WATCH: Proposed OSHA regulations target fatal disease that remains daily risk for many workers
Over 2 million American workers are exposed to silica dust in industries like construction, mining, road repair and sand blasting. WXXI’s Michelle Faust reports the Occupational Safety and Health Administration - OSHA - is now pushing for tougher limits on how much silica dust they can be exposed to in the workplace.
But the proposed rules will come too late for many workers who’ve already contracted silicosis, a potentially fatal lung disease.
“It was one particular job that was up in Rome, New York. We had these big brick buildings and we had to remove a lot of the damaged brick. … And that’s how I got sick.”
Chris Johnson from Port Byron, New York, learned about silicosis the hard way. He’s a mason and worked in construction since he graduated from high school, like his father, uncles and cousins. He was 29 years old on the job that changed his life.
The white disposable masks Johnson wore on the job were supposed to protect him.
“After every time I got done cutting, you’d have stuff up in your nostrils that you’d blow out.”
The tiny dust particles that ended up in Johnson’s lungs were silica - one of the most common earth minerals. Jobs like his that call for drilling or cutting into bricks or mortar send tiny silica particles into the air. In Johnson’s case, the exposure was so acute, silicosis came on in just a few months. For most people who contract the disease - it’s plagued stone workers since the ancient Greeks - it develops over five to 10 years.
Dr. Bill Beckett was Johnson’s physician. He says workers can’t see or feel the silica they’re inhaling.
“And it doesn’t really bother you, but the dust is building up in your lungs. So, after a period of what may be months or years, there is enough silica dust stuck in your lungs that it can cause permanent damage. And by then, it’s too late to do anything about it.”
The U.S. Department of Labor produced the film Stop Silicosis back in 1938 and states in its narration: “A wave of fear was sweeping the country. Silicosis was taking its toll from the ranks of American workers. The cause of the disease: dust. The results of the disease: disablement, poverty, death. The cure for the disease: none.”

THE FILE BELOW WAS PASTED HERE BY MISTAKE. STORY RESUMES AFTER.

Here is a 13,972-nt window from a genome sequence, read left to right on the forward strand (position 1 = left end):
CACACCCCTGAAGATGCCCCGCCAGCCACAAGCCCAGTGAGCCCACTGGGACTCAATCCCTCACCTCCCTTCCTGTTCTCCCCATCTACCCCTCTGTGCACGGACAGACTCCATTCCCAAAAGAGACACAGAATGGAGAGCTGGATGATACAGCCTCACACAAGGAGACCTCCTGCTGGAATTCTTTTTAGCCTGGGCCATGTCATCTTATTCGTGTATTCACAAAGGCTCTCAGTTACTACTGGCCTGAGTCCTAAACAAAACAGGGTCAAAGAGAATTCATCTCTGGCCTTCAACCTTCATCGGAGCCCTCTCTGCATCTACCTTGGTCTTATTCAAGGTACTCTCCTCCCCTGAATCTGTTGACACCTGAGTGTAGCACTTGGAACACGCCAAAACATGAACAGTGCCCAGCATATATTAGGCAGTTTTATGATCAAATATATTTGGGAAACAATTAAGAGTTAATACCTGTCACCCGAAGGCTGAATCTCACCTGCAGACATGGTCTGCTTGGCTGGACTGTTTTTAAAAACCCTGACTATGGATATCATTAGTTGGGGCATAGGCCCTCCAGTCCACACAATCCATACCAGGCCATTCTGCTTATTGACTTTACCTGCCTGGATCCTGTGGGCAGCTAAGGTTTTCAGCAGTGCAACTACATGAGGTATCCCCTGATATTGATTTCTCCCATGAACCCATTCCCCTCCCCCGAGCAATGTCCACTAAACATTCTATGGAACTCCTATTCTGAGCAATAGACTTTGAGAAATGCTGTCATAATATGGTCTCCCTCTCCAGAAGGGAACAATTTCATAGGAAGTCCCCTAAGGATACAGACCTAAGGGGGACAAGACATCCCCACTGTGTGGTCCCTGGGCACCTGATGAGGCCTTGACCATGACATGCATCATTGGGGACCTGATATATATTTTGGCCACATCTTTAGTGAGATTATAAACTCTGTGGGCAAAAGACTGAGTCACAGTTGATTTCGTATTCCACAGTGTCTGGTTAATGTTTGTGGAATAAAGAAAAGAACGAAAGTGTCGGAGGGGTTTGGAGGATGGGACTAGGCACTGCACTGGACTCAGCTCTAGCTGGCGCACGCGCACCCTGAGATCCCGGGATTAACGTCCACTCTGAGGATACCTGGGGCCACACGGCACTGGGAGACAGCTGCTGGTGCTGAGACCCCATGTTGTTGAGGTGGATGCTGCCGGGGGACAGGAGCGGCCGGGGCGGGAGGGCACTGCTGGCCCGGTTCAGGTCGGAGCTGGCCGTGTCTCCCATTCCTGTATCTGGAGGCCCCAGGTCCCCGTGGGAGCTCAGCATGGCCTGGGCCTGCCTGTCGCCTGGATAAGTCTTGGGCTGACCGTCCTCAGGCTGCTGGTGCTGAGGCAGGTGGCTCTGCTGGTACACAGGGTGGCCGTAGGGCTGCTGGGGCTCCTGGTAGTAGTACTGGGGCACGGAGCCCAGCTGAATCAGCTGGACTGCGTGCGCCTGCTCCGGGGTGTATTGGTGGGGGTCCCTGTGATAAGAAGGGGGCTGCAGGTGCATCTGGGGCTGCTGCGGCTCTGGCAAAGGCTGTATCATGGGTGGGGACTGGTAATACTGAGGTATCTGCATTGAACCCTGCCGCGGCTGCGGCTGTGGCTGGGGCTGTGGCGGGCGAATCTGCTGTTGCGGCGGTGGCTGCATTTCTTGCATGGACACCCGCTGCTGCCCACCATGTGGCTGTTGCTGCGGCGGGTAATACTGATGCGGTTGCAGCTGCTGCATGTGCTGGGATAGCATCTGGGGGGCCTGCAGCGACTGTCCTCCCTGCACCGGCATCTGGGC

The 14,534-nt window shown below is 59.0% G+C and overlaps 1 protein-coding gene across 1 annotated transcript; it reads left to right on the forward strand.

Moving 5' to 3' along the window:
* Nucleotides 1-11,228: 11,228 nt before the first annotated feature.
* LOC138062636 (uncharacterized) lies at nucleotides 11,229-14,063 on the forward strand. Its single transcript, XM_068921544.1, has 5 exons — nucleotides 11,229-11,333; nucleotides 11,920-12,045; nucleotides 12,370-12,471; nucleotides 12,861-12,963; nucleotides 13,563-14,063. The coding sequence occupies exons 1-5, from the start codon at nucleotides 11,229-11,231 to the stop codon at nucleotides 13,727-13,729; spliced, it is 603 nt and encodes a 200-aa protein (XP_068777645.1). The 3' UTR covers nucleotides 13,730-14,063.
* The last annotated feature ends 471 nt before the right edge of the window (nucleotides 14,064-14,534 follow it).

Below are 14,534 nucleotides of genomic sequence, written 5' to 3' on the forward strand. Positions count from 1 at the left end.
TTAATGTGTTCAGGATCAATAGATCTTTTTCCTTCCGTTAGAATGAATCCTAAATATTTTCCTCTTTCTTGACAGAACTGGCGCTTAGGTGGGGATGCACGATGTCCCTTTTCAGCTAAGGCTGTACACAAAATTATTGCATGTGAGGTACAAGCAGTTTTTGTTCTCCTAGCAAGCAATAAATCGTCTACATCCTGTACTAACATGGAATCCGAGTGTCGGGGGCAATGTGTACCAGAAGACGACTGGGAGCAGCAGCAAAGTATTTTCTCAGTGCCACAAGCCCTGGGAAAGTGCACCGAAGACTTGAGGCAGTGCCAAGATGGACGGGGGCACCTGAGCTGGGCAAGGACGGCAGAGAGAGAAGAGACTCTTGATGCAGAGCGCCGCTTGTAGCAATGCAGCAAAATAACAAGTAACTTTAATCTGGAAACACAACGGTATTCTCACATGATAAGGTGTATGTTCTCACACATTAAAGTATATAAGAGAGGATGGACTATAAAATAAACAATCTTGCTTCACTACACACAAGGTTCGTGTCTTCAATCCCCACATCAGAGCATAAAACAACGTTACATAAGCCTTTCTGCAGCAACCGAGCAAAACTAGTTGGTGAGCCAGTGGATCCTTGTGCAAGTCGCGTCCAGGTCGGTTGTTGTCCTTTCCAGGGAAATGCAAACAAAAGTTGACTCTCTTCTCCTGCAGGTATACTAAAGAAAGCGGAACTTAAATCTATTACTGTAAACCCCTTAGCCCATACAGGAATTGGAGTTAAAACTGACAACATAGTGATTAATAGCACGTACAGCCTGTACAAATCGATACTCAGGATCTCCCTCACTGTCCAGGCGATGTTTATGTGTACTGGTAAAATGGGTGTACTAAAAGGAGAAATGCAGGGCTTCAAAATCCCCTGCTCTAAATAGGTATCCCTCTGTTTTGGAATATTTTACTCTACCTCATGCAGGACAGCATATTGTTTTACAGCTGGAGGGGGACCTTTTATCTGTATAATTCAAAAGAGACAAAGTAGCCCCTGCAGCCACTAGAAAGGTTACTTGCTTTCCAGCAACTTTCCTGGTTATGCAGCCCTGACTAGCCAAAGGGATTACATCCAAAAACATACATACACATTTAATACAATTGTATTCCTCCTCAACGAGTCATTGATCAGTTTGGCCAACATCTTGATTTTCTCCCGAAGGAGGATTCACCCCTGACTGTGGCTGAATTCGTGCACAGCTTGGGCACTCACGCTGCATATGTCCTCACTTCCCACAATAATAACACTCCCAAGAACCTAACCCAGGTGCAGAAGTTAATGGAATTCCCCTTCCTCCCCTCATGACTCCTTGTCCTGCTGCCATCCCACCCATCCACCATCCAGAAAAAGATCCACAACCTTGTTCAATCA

It's been nearly 80 years since that film was made, and there are still 1,600 new cases of silicosis every year and about 100 fatalities.
It’s time, says David Michaels, assistant secretary at OSHA, to put tougher regulations in place.
“Silica is probably the major chemical exposure out there that we know of that’s causing hundreds of workers to get sick every year that we have a totally antiquated standard for. When we issued that standard, and once it goes into effect, it’s going to prevent hundreds of cases of silicosis every year, and save hundreds of lives, both from silicosis but also lung cancer.”
The benchmark proposed by OSHA in 2011 would halve the current Permissible Exposure Levels for respirable silica over eight hours. The agency estimates that well over 600,000 construction workers exceed those levels on any given day.
Keeping the silica out of workers' lungs is a matter of keeping the dust down with water or vacuum. In some cases, workers would need to wear a respirator.
Michaels sees the new OSHA rules as a simple solution that will save lives, but the Construction Industry Safety Coalition sees a threat to jobs. In a letter to Michaels, the industry calls it the most expensive OSHA rule ever, with an estimated $4.9 billion price tag threatening more than 50,000 jobs.
But Michaels and OSHA disagree with industry numbers. They say they’re committed to working with the Obama administration to get them adopted despite a lengthy bottleneck in the Office of Management and Budget as the rules are reviewed.
“President Obama has made it very clear – he is committed to getting the silica standard out while he’s president. And we will work with him and the White House to make sure that happens.”
Michael’s acknowledges that OSHA’s rate of inspections - around 40,000 a year - has been static over the past decades and that the new standards will rely largely on employers to implement them.
Now 40, married and with three stepchildren, Chris Johnson's life expectancy is an open question. Although financially secure for the moment, he’ll never work again.
Looking back, he wishes he could have avoided the whole process.
“So if you can protect yourself and wear a respirator rather than it affecting your whole entire life, and possible death, I think it’s five seconds taking the respirator and putting it on, it’s more important.”
This story was reported and produced through a partnership with the Center for Public Integrity. For more on this story, go to publicintegrity.org.
Watch Sasha-Ann Simons' report as aired on WXXI-TV'sNeed To Know: